03/07/2015 10:58 BST | Updated 03/07/2016 06:59 BST

Solar Power Set To Supply 15% Of UK's Electricity Needs

John Raoux/AP
In this Wednesday, May 13, 2015 photo, Henry Plange, a power generation engineer, walks beside some of the more than 37,000 solar panels at the Space Coast Next Generation Solar Center, in Merritt Island, Fla. Industry experts rank Florida third in the nation in rooftop solar energy potential but 13th in the amount of solar energy generated. (AP Photo/John Raoux)

Solar power is set to supply 15% of the UK's electricity needs early this afternoon, the industry said as its annual open day scheme begins.

As the UK basks in a heatwave, solar-powered homes, commercial rooftop schemes and solar farms will be open to the public today and tomorrow as part of "solar independence day".

Locations ranging from a housing estate in Northumberland, a stately home in Aberdeenshire, a community-owned solar farm and a waste facility in Berkshire will be showing off their clean power installations.

The solar industry, whose analysis predicts the technology will be supplying 15% of UK power demand at 2pm today, has set out how it believes the Government can double the amount of solar and make it as cheap as fossil fuel electricity by 2020.

An ambitious programme to deliver two million homes with solar power, 24,000 commercial rooftops and 2,000 solar farms by 2020 and providing 56,900 jobs would cost around £13.35 on the average consumer energy bill by the end of the decade.

Though it would cost £350 million more than the Government's planned spending of just under £1.2 billion in 2020, it would deliver around twice as much solar capacity as current policies and would lead to solar being free of subsidies, the industry argues.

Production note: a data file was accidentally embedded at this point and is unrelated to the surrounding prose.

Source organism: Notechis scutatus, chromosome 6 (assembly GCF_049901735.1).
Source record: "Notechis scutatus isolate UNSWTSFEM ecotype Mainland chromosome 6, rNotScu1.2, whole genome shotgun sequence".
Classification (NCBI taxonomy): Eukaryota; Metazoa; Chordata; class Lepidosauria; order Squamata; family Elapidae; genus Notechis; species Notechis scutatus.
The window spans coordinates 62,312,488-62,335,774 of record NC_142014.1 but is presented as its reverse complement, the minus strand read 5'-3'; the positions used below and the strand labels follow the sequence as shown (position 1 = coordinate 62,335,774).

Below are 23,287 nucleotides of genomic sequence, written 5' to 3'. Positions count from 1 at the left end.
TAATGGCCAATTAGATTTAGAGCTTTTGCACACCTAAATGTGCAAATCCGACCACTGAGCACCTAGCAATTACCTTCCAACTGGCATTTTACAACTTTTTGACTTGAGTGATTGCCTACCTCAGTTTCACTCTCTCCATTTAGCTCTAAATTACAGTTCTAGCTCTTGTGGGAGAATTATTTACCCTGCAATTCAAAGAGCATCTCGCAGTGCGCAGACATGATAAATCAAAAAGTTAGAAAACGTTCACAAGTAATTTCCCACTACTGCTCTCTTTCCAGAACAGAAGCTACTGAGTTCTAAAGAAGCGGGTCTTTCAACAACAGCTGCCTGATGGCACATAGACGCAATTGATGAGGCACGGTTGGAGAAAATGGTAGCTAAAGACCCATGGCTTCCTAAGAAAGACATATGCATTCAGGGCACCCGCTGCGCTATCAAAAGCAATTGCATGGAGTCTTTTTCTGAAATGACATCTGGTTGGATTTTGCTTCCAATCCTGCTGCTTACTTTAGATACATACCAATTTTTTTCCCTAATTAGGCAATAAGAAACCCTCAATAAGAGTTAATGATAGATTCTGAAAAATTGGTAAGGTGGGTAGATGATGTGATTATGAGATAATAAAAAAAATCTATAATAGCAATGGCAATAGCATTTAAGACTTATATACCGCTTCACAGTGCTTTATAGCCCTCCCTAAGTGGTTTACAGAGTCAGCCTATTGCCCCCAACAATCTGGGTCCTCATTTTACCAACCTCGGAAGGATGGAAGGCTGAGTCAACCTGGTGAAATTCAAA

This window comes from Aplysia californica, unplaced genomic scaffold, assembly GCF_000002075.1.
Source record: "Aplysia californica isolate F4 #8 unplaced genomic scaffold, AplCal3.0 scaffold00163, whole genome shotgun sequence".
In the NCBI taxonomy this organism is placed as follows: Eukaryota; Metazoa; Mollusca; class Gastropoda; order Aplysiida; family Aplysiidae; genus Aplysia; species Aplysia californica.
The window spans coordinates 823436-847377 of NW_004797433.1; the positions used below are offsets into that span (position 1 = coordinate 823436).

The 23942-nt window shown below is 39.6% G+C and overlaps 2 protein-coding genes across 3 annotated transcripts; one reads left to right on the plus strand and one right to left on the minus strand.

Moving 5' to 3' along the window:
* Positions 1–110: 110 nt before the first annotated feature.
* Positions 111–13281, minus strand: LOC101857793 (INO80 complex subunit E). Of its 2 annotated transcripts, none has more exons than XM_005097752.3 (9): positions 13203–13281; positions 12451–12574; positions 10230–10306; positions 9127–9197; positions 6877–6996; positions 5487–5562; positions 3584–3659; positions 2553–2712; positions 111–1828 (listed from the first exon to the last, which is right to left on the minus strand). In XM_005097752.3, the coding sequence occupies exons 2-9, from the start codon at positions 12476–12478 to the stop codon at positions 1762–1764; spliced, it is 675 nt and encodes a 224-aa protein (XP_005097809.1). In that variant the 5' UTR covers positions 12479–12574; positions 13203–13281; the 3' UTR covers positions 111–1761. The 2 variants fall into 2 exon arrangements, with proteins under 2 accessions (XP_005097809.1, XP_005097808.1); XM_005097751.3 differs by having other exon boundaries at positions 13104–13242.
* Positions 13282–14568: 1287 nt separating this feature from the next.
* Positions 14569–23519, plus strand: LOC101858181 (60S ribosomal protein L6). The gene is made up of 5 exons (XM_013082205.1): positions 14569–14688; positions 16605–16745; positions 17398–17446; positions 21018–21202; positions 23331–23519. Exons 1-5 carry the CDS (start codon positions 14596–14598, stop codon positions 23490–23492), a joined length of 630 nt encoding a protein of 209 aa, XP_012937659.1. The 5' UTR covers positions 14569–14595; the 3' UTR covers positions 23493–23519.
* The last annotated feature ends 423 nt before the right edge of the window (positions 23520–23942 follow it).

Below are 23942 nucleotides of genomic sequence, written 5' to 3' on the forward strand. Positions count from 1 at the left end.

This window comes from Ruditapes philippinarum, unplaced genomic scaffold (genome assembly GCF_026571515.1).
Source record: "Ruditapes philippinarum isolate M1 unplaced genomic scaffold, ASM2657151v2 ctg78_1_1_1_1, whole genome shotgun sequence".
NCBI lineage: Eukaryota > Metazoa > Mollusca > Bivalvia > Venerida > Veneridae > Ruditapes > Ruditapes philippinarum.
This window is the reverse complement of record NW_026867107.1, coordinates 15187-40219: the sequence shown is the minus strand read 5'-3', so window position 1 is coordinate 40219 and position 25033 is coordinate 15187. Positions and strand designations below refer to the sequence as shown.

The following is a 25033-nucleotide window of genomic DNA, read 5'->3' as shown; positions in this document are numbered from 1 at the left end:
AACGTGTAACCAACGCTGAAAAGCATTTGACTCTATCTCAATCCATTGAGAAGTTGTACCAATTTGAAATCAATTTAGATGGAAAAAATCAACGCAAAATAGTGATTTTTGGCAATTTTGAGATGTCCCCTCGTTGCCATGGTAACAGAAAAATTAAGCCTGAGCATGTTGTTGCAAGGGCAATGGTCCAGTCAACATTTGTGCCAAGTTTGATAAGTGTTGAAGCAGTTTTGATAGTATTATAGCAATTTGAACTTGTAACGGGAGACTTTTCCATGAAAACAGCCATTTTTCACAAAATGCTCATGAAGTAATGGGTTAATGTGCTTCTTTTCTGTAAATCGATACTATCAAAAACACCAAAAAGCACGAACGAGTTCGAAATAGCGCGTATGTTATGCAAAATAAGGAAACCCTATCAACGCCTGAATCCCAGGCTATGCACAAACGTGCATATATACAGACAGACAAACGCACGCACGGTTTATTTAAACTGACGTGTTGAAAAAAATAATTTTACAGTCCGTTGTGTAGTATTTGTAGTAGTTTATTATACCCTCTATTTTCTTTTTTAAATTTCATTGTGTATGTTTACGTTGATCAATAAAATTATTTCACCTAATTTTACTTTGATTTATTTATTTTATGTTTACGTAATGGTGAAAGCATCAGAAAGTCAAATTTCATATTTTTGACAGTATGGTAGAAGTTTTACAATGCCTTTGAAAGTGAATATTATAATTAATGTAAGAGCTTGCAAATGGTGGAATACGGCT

The latest statistics show that there are more than 709,000 solar installations around the country.

While solar panels are an intermittent source of power, a new generation of batteries - which home owners could install in their homes - will allow them store the electricity they generate from the sun for use in the evenings.

Paul Barwell, chief executive of the Solar Trade Association, said: "It's great to see so many solar home owners and businesses get involved in solar independence day, showing how solar really gives power back to the people, allowing households and businesses to generate their own clean, green electricity.

"At more than 80% public support, solar has been shown in government opinion polls to be the country's most popular form of energy."

Energy Minister Andrea Leadsom said: "Solar is an integral part of the UK's energy mix. It's great to see industry initiatives like this boosting confidence and take-up, so hardworking families and businesses can benefit from low-carbon energy and lower bills."

Renewable electricity supplier Good Energy has opened the gates of its solar farm near Bude in Cornwall to the local community.

Chief executive Juliet Davenport said: "Solar power in the UK is an astonishing success story. Five years ago solar hardly existed in the UK, so it's amazing to see that today over 15% of the UK's electricity is produced by solar.

"The public has really got behind it, it goes hand in hand with farming and biodiversity, and best of all it doesn't pump carbon into the atmosphere."